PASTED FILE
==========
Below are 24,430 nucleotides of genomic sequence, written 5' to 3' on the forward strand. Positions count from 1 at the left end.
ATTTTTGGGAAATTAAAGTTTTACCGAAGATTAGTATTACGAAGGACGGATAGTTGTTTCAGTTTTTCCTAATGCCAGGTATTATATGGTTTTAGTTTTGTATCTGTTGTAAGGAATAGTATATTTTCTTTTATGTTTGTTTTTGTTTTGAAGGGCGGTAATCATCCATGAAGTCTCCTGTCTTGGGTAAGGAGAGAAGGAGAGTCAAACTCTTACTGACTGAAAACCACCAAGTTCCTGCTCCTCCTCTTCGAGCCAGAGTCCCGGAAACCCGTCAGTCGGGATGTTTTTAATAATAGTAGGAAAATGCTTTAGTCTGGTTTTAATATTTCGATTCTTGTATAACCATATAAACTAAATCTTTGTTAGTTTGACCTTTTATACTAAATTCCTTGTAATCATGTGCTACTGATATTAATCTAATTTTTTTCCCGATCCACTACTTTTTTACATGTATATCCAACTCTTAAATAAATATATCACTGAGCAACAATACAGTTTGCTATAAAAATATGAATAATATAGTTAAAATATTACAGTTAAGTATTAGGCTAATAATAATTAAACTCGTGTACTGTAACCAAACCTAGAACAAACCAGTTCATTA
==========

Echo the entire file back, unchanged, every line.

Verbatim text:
Below are 24,430 nucleotides of genomic sequence, written 5' to 3' on the forward strand. Positions count from 1 at the left end.
ATTTTTGGGAAATTAAAGTTTTACCGAAGATTAGTATTACGAAGGACGGATAGTTGTTTCAGTTTTTCCTAATGCCAGGTATTATATGGTTTTAGTTTTGTATCTGTTGTAAGGAATAGTATATTTTCTTTTATGTTTGTTTTTGTTTTGAAGGGCGGTAATCATCCATGAAGTCTCCTGTCTTGGGTAAGGAGAGAAGGAGAGTCAAACTCTTACTGACTGAAAACCACCAAGTTCCTGCTCCTCCTCTTCGAGCCAGAGTCCCGGAAACCCGTCAGTCGGGATGTTTTTAATAATAGTAGGAAAATGCTTTAGTCTGGTTTTAATATTTCGATTCTTGTATAACCATATAAACTAAATCTTTGTTAGTTTGACCTTTTATACTAAATTCCTTGTAATCATGTGCTACTGATATTAATCTAATTTTTTTCCCGATCCACTACTTTTTTACATGTATATCCAACTCTTAAATAAATATATCACTGAGCAACAATACAGTTTGCTATAAAAATATGAATAATATAGTTAAAATATTACAGTTAAGTATTAGGCTAATAATAATTAAACTCGTGTACTGTAACCAAACCTAGAACAAACCAGTTCATTA